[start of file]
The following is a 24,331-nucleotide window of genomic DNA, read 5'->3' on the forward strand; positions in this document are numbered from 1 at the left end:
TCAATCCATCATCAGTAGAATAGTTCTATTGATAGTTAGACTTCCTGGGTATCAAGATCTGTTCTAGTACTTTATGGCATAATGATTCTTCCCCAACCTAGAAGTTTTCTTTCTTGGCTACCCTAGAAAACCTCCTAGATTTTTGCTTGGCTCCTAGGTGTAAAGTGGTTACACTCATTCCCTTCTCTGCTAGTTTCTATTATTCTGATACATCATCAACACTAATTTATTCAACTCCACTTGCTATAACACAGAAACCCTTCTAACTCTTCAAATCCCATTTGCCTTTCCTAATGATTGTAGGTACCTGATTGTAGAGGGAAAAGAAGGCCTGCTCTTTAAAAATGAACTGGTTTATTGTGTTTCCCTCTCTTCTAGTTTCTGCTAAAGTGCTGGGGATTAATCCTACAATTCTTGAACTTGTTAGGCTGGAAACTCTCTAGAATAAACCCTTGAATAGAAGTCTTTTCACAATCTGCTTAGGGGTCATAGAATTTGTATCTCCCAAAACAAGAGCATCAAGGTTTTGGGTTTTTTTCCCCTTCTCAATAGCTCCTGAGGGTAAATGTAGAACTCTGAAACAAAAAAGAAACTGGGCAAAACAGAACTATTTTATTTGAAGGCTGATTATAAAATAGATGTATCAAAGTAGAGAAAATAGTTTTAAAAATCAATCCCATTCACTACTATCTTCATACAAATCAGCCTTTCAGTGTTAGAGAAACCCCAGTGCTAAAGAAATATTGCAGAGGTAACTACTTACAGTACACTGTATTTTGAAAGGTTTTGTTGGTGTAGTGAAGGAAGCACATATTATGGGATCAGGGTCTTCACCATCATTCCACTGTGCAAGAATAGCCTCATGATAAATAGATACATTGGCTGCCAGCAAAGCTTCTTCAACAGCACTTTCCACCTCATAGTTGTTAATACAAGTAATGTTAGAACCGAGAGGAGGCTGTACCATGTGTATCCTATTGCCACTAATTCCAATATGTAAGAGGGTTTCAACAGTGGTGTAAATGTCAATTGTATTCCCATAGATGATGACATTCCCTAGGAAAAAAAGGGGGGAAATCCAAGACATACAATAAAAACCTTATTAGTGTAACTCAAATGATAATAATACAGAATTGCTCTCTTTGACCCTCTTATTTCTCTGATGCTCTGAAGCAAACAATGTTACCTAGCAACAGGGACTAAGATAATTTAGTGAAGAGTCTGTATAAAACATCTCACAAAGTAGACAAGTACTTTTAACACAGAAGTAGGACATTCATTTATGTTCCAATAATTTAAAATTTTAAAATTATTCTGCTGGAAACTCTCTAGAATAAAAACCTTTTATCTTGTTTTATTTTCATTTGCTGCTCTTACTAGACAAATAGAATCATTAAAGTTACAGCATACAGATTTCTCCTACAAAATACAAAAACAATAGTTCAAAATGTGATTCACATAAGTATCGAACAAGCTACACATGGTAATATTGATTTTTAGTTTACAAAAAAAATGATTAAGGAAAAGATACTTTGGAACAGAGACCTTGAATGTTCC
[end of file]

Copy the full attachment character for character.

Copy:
The following is a 24,331-nucleotide window of genomic DNA, read 5'->3' on the forward strand; positions in this document are numbered from 1 at the left end:
TCAATCCATCATCAGTAGAATAGTTCTATTGATAGTTAGACTTCCTGGGTATCAAGATCTGTTCTAGTACTTTATGGCATAATGATTCTTCCCCAACCTAGAAGTTTTCTTTCTTGGCTACCCTAGAAAACCTCCTAGATTTTTGCTTGGCTCCTAGGTGTAAAGTGGTTACACTCATTCCCTTCTCTGCTAGTTTCTATTATTCTGATACATCATCAACACTAATTTATTCAACTCCACTTGCTATAACACAGAAACCCTTCTAACTCTTCAAATCCCATTTGCCTTTCCTAATGATTGTAGGTACCTGATTGTAGAGGGAAAAGAAGGCCTGCTCTTTAAAAATGAACTGGTTTATTGTGTTTCCCTCTCTTCTAGTTTCTGCTAAAGTGCTGGGGATTAATCCTACAATTCTTGAACTTGTTAGGCTGGAAACTCTCTAGAATAAACCCTTGAATAGAAGTCTTTTCACAATCTGCTTAGGGGTCATAGAATTTGTATCTCCCAAAACAAGAGCATCAAGGTTTTGGGTTTTTTTCCCCTTCTCAATAGCTCCTGAGGGTAAATGTAGAACTCTGAAACAAAAAAGAAACTGGGCAAAACAGAACTATTTTATTTGAAGGCTGATTATAAAATAGATGTATCAAAGTAGAGAAAATAGTTTTAAAAATCAATCCCATTCACTACTATCTTCATACAAATCAGCCTTTCAGTGTTAGAGAAACCCCAGTGCTAAAGAAATATTGCAGAGGTAACTACTTACAGTACACTGTATTTTGAAAGGTTTTGTTGGTGTAGTGAAGGAAGCACATATTATGGGATCAGGGTCTTCACCATCATTCCACTGTGCAAGAATAGCCTCATGATAAATAGATACATTGGCTGCCAGCAAAGCTTCTTCAACAGCACTTTCCACCTCATAGTTGTTAATACAAGTAATGTTAGAACCGAGAGGAGGCTGTACCATGTGTATCCTATTGCCACTAATTCCAATATGTAAGAGGGTTTCAACAGTGGTGTAAATGTCAATTGTATTCCCATAGATGATGACATTCCCTAGGAAAAAAAGGGGGGAAATCCAAGACATACAATAAAAACCTTATTAGTGTAACTCAAATGATAATAATACAGAATTGCTCTCTTTGACCCTCTTATTTCTCTGATGCTCTGAAGCAAACAATGTTACCTAGCAACAGGGACTAAGATAATTTAGTGAAGAGTCTGTATAAAACATCTCACAAAGTAGACAAGTACTTTTAACACAGAAGTAGGACATTCATTTATGTTCCAATAATTTAAAATTTTAAAATTATTCTGCTGGAAACTCTCTAGAATAAAAACCTTTTATCTTGTTTTATTTTCATTTGCTGCTCTTACTAGACAAATAGAATCATTAAAGTTACAGCATACAGATTTCTCCTACAAAATACAAAAACAATAGTTCAAAATGTGATTCACATAAGTATCGAACAAGCTACACATGGTAATATTGATTTTTAGTTTACAAAAAAAATGATTAAGGAAAAGATACTTTGGAACAGAGACCTTGAATGTTCC